Two in five businesses (that’s 43%) have found security breaches in the past twelve months
We are all aware of the threat that cyber security breaches pose. But with our addiction to technology, have we become complacent in protecting our private information?
Personal and financial data is at the hands of hackers, ready for the taking. The risks of such activity continue to grow as shown in the most recent ‘Cyber Security Breaches Survey’ by the Department for Digital, Culture, Media and Sport. According to their findings, two in five businesses (that’s 43%) have found security breaches in the past twelve months.
As small as a fraudulent email, which 75% of businesses receive, to a large-scale robbery of valuable information; cyber security breaches can come in various forms. With so many easy opportunities, is your event secure from such attacks?
We discuss why cyber security should be a top priority when planning your event and how you can protect yourself against these crimes.
WHY IS IT IMPORTANT AT EVENTS?
In the media, we see the targeting of major banks and commercial establishments, but all industries are at risk. The events industry, in particular, provides a prime opportunity for security breaches.
Large amounts of data from buying the tickets to filling in forms containing essential information are recorded for event management purposes. With1.3 billion corporate events a year, there’s enough opportunity for this information to be taken.
Moreover, the volume of people at events makes it all the more attractive. There were over 85 million attendees events last year in the UK alone. Each one of them providing their valuable personal and financial details.
WHAT CAN BE DONE TO PROTECT YOUR EVENT?
As technology advances and the chances for cyber hacking increase, so does the technology to combat it. There are many options to choose from to keep your guests and your event safe.
BRING IN THE EXPERTS
Knowledge is power. By ensuring that all members of the event team, from the coordinators to the tech team, are trained on the issues at hand will make your event safer. Bringing in a specialist cyber security team is the best way to do this.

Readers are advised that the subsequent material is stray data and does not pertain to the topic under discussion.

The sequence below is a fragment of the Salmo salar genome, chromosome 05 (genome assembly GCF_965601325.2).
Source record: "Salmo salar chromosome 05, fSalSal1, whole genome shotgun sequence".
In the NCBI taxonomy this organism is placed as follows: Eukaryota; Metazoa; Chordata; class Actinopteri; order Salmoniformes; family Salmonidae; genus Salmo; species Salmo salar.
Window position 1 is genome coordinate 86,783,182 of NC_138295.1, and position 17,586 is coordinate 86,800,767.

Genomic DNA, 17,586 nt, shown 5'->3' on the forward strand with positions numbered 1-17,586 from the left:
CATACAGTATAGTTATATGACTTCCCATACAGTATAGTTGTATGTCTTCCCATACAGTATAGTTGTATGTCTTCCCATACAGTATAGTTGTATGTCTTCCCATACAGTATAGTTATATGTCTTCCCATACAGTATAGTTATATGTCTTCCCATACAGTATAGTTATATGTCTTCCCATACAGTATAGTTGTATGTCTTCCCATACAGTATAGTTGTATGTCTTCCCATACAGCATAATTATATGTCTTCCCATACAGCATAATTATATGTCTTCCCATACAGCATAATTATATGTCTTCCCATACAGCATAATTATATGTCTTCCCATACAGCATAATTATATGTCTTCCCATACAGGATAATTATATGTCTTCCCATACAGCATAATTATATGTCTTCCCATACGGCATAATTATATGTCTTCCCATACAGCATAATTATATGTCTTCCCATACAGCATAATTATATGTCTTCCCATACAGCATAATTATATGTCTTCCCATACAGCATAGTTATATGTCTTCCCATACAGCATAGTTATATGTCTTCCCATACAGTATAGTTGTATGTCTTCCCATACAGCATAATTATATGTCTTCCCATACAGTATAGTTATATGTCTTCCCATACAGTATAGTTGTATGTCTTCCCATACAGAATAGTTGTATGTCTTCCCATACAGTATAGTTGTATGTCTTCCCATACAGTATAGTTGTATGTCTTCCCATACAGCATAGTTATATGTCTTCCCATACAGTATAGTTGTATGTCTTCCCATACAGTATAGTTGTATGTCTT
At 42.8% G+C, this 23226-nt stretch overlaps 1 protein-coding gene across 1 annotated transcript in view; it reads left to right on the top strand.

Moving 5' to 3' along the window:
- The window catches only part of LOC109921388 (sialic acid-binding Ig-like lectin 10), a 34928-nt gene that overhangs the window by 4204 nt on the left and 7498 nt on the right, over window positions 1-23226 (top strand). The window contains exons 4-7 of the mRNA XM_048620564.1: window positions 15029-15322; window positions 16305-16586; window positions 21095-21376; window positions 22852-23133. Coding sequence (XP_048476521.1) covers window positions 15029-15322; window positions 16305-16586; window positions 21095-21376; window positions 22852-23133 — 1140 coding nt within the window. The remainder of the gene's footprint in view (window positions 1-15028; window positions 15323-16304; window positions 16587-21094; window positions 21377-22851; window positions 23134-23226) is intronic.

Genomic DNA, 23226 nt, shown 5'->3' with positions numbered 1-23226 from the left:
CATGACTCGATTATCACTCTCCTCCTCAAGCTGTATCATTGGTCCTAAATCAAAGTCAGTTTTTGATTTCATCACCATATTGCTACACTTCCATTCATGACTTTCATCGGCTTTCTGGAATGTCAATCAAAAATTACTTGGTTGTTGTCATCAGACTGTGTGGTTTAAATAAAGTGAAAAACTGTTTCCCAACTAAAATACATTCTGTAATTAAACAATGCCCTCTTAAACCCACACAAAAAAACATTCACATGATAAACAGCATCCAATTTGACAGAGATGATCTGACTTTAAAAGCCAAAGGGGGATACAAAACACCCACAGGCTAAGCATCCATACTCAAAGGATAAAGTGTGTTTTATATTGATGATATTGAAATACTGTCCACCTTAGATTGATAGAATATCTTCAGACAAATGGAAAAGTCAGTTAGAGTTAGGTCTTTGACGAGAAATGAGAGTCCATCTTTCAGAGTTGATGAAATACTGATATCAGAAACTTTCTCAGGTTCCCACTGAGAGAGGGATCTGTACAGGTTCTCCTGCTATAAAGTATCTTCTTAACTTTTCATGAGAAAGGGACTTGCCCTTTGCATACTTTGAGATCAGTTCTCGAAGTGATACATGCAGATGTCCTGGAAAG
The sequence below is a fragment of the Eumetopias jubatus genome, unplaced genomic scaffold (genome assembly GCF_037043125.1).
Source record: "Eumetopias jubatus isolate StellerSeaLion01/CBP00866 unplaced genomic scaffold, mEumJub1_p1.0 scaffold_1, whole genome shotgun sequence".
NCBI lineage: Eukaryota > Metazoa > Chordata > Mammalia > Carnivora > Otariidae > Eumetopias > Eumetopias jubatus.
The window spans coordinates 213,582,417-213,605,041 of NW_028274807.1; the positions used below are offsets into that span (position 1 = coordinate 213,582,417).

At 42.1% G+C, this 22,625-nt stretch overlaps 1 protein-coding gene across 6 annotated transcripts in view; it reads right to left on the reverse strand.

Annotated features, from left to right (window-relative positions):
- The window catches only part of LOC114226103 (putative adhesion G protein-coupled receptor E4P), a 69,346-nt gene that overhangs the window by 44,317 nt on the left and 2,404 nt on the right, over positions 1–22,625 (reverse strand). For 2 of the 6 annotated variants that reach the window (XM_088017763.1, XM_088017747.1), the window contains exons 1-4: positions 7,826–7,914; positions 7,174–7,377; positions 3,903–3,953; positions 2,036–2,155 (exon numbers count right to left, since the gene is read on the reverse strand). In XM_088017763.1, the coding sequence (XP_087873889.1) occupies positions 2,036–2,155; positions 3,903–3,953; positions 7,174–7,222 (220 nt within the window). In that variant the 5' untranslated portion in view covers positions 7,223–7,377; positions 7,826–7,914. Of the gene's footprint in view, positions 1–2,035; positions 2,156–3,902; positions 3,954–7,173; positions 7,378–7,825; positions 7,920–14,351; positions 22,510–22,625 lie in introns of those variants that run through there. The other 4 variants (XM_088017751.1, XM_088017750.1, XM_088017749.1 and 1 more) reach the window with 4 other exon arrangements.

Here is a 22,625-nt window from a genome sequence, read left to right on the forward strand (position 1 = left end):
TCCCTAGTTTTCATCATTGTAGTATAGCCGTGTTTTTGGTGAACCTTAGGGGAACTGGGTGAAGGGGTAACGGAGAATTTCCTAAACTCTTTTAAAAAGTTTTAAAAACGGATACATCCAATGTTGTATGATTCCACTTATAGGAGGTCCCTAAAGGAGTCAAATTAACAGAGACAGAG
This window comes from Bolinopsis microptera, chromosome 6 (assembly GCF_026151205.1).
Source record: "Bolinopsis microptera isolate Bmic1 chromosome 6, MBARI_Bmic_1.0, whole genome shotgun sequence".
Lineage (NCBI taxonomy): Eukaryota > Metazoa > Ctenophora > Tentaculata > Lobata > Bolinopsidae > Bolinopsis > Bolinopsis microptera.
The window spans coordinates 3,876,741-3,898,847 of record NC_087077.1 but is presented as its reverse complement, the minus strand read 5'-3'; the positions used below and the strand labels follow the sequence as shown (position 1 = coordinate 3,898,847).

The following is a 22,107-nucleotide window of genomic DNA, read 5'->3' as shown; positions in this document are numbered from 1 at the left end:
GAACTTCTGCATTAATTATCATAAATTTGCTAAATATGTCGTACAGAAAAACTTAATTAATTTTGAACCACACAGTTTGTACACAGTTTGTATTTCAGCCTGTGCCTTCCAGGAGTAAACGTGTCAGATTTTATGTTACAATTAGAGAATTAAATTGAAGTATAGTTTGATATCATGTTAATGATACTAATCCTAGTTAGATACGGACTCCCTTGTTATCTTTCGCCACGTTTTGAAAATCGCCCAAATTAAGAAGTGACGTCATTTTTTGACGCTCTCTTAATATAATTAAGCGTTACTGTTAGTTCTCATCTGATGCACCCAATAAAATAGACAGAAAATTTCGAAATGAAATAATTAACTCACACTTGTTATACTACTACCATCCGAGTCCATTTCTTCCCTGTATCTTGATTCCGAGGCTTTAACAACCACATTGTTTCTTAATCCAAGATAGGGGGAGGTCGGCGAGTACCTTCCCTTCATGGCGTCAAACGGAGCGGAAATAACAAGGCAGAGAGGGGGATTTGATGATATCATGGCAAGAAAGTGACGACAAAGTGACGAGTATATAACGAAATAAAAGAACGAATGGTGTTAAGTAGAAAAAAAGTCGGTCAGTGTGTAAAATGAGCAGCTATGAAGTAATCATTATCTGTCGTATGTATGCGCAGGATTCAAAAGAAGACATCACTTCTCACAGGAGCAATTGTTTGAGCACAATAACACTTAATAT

Educating you on the technology and solutions available whilst providing education will mean you have a double-edged sword.
If you would prefer to tackle your cyber precautions yourself then your research must be thorough. The Financial Industry Regulatory Authority has, quite usefully, provided their FINRA checklist which contains all the steps and insurances you should take. Follow the guide carefully to ensure you are providing the best level of security possible.
Wi-fi networks are the gateway for hackers to access information. We see a ‘secure network’ and wrongly assume that this is a safe zone for us to do with as we please. Without a cryptic password, these networks become a platform for hackers to potentially take information as they please.
Adding an additional barrier of a complicated password will deter fraudulent activity, keeping your guests safe. To avoid any inconvenience to your guest’s, provide wi-fi cards to be placed around the venue containing all the information they need.
RESEARCH YOUR SUPPLIERS
As event planners, we have an endless list of external sites or tools which form the event. Most likely they will contain a ticket sales platform, registration apps, and technology to track your attendee’s activity.
All these much-needed platforms store sensitive information. Do your research before making the investment to guarantee that they have the correct measures in place to protect your guest’s data if needed.
AWARENESS AND RESTRICTIVENESS
Making your attendees aware of the potential risks is the most effective way to protect their data. It will make them think twice before inputting their financial details on a shared network or downloading corrupted files.
Additionally, restrict the capacity of downloads and streaming to prevent easily avoidable dangerous files.
If you would like some help with protecting your guest’s security at your next event, contact the team now.